Reimagining the Common Loon

Building layer upon layer, mixed-media artist e bond coaxes the Common Loon from paper and ink.
An abstract illustration of a Common Loon on water, its white-flecked wings spread wide and its head, with its piercing red eye, held high.
Illustration: e bond

When pondering which species to choose for this assignment, artist e bond consulted her mom. The Common Loon decisively won the maternal vote.

The white stipples and swatches adorning the bird’s breeding plumage also appealed to bond, a California-based mixed-media artist. bond decided to reinterpret John James Audubon’s exacting original through her own aesthetic of abstract shapes and patterns. “He was trying to really record and document,” bond says, whereas she felt liberated to experiment with both composition and style. Her loon is in motion, the frothy white loops an “ode to water.” Indeed, the red-eyed diver—a common winter species along much of the U.S. coast and into Canada—plumbs aquatic habitats for food.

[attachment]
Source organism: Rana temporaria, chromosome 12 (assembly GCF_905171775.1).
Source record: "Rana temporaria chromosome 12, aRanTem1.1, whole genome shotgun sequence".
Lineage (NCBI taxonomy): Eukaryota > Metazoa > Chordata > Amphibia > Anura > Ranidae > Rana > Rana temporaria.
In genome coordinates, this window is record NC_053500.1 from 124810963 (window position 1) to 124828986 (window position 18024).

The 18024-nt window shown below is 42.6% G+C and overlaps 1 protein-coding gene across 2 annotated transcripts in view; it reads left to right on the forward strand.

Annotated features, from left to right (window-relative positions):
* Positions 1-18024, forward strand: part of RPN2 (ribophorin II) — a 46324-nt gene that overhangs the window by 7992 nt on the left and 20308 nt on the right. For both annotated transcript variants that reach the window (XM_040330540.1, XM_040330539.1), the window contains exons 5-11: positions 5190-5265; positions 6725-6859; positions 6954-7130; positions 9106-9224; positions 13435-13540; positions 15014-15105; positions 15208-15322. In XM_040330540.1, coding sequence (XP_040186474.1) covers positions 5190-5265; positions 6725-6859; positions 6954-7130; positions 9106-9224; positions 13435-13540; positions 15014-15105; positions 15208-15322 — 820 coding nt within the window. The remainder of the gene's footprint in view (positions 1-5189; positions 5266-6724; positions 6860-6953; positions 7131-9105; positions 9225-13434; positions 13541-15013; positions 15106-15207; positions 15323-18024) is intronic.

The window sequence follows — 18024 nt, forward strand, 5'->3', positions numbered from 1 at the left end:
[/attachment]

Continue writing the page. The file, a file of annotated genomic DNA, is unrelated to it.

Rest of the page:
To build her bird, bond first handcrafted a “library” of paper layers embellished with acrylic paint or pencil. One layer, for instance, was a skeleton of lines, another a field of white daubs. To create unique textures, she painted on Gelli plates and pressed them onto paper. She scanned her layers into Photoshop, puzzling them together until they harmonized.

For artistic inspiration, bond often looks to nature, which “always gets it right.” Exploring the infinite combinations of shape, line, and color drives her, and completed art often sees new life; eventually, bond will deposit the remains of her loon into the scrap boxes she mines for future creations. “I don’t want to waste any of it,” she says.

This story originally ran in the Fall 2021 issue. To receive our print magazine, become a member by making a donation today.